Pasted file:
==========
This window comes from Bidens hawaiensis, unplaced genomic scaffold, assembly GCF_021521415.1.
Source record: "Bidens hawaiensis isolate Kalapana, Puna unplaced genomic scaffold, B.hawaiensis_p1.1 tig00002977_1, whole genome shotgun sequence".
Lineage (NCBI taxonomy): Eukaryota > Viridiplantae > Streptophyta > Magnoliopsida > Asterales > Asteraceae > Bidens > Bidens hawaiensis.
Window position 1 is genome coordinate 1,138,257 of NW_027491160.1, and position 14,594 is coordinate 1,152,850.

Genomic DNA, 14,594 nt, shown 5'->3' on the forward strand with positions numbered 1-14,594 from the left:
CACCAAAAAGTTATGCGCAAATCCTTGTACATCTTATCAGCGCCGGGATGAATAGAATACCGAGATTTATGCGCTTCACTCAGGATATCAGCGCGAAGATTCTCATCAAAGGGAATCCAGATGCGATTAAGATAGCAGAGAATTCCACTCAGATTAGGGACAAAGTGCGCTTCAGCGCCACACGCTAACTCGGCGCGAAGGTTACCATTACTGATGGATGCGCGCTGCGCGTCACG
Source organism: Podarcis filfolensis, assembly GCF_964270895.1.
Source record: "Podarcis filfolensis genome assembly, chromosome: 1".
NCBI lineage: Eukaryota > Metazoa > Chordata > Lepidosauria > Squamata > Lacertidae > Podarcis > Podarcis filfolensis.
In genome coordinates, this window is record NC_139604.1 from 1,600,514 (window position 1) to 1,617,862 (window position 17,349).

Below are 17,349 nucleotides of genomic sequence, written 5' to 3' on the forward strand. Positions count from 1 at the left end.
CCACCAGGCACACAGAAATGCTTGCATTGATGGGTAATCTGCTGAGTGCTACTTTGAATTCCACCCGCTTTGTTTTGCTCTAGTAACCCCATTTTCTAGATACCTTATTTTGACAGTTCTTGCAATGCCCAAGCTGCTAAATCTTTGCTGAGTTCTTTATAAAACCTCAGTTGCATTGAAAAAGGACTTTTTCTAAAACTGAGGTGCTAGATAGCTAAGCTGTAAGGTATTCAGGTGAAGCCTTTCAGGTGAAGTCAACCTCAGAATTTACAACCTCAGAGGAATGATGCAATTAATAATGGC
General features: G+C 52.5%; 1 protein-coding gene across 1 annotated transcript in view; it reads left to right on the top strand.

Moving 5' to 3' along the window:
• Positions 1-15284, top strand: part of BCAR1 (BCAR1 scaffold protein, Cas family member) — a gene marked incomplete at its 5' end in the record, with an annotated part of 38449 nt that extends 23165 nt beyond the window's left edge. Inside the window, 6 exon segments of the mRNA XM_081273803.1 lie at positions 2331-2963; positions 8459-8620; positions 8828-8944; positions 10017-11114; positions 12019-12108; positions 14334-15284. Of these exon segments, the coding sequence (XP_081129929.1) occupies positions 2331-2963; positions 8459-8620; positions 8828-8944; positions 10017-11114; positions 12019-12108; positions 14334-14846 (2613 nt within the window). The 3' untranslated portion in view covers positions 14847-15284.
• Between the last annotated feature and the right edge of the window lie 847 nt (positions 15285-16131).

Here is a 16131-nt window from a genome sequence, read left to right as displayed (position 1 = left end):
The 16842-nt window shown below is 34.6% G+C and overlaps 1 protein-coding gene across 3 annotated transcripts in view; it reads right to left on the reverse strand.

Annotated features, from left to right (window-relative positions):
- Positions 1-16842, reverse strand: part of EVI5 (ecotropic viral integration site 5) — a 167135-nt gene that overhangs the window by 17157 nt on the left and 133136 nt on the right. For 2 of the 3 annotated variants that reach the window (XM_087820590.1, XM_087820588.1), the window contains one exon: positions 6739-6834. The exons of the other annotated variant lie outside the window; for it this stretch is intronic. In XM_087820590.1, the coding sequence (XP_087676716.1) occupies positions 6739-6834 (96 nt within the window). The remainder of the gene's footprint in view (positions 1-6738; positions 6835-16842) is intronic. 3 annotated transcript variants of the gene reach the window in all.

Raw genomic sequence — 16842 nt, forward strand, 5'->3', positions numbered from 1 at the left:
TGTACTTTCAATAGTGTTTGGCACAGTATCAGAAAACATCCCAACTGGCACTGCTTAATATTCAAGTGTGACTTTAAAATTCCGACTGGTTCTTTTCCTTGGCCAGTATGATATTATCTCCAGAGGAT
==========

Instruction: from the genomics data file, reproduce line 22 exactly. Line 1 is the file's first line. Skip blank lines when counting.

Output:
TGTACTTTCAATAGTGTTTGGCACAGTATCAGAAAACATCCCAACTGGCACTGCTTAATATTCAAGTGTGACTTTAAAATTCCGACTGGTTCTTTTCCTTGGCCAGTATGATATTATCTCCAGAGGAT